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This content is taken from the Keio University's online course, Understanding Quantum Computers. Join the course to learn more.

Skip to 0 minutes and 4 seconds And so we come to the end of the course. First off, we have to thank you, the learner, for sticking with us through several intensive weeks of learning. To start with, we studied some basic ideas of computer science and physics. In particular, we spent a lot of time working on waves. Now that you are familiar with the concept of better seeing interference everywhere you look. Then, we went on to study some quantum computing algorithms, learned about quantum computing hardware and even the new budding quantum information technology industry. This field is changing practically everyday. We hope you’ll continue building on what you’ve learned in this course and continue studying quantum computing.

Skip to 0 minutes and 45 seconds In fact, we hope you will come to Keio’s Shonan Fujisawa campus and study here with us, but if you can’t make it to Fujisawa, we have included a list of resources in the next step. See you in our next course.


No doubt you have learned quite a bit quantum computing – why researchers and businesspeople are excited about the potential uses of quantum computers; something about the underlying science of quantum effects and how we can compute using superposition, entanglement and interference; and the hard physics and engineering necessary to realize them.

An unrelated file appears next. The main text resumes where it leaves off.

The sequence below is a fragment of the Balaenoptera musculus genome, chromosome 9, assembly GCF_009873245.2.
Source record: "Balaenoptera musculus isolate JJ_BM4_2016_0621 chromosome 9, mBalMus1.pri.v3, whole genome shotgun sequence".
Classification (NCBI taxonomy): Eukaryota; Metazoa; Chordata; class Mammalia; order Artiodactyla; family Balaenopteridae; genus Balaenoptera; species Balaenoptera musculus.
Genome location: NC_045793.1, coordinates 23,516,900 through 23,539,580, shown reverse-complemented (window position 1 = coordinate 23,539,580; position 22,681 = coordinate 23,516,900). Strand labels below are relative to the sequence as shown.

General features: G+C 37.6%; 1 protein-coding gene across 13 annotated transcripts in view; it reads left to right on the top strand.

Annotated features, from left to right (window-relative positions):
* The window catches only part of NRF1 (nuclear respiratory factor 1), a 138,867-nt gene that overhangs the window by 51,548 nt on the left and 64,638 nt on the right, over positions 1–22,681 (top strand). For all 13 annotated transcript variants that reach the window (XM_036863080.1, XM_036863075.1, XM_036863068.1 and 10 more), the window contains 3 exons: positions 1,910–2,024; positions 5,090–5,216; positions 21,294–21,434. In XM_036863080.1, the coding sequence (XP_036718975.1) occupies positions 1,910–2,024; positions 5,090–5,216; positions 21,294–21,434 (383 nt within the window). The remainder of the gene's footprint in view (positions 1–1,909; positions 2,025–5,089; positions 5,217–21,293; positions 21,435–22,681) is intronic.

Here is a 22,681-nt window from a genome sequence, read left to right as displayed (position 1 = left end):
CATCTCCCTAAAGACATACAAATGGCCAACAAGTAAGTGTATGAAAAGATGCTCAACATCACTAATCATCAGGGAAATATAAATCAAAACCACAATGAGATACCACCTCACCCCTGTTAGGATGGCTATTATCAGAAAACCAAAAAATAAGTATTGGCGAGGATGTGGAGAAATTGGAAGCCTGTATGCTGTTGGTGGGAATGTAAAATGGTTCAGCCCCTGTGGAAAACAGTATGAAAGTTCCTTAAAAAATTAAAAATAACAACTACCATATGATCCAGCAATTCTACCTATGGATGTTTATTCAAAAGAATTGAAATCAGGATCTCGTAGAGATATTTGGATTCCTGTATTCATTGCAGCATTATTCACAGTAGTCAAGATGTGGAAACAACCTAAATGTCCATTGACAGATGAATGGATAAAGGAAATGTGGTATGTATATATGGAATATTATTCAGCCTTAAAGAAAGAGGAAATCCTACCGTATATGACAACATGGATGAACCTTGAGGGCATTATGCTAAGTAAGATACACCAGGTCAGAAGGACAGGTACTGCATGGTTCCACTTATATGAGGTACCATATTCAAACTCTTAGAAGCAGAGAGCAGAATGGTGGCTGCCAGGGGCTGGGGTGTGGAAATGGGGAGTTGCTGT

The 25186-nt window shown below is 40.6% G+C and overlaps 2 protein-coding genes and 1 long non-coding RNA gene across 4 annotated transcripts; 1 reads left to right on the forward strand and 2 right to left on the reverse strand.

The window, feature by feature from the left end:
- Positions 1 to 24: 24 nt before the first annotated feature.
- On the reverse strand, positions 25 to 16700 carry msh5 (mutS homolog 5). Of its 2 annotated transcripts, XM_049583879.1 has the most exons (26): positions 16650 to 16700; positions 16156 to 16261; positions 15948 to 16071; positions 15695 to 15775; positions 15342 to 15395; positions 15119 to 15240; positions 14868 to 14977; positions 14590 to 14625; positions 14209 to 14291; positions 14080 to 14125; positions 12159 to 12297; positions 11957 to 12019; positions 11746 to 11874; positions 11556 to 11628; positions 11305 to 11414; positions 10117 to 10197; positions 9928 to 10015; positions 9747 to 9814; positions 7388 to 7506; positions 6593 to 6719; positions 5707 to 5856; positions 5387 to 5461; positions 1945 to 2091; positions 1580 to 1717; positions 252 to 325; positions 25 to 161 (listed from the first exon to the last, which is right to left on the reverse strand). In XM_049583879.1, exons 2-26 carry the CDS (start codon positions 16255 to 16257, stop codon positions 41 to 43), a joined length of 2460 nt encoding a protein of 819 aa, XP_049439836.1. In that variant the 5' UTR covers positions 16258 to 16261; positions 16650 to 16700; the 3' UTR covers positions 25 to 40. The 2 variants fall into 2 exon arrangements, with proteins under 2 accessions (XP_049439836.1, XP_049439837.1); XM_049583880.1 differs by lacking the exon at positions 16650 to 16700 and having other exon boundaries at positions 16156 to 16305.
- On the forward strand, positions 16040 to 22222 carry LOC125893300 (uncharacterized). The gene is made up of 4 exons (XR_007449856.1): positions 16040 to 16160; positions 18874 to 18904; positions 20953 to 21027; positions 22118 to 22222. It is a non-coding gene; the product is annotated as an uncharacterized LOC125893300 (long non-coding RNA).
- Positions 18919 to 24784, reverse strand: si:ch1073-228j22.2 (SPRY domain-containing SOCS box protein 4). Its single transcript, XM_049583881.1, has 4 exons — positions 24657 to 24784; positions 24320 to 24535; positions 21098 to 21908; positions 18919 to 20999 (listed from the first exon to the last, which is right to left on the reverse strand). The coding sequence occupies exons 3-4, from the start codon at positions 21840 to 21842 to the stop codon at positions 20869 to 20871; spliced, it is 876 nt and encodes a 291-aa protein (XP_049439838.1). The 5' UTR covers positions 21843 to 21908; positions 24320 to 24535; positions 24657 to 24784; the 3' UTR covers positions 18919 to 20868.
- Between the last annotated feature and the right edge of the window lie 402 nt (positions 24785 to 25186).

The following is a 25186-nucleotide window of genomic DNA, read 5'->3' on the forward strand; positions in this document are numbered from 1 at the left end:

It was not so long ago that the technologies necessary for quantum computing were beyond human capability. Work at the United States’ National Institute of Standards and Technology (NIST), led by David Wineland, and in France, led by Serge Haroche, resulted in the 2012 Nobel Prize in Physics. Simplified, we might say that Wineland won for controlling atoms using light, while Haroche won for controlling light using atoms.

Researchers in the field have won many other prizes, as well, and likely there will be more to come. But for us as engineers and scientists, and for many others in research and engineering, with support from governments and venture capitalists, the time has come to build systems that can be used to solve some of the critical problems facing society.

We hope that this is the beginning of your interest in, and study of, quantum computing, rather than its end. It is increasingly clear not just to us, as researchers, but to many people, that quantum technology will be one of the fundamental paradigm shifts of the twenty-first century. Come join us!

If you have enjoyed this course, you may want to check out our recommendations for Further Study in the previous Step as well as the further study opportunity in Japan introduced in the next Step.

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This video is from the free online course:

Understanding Quantum Computers

Keio University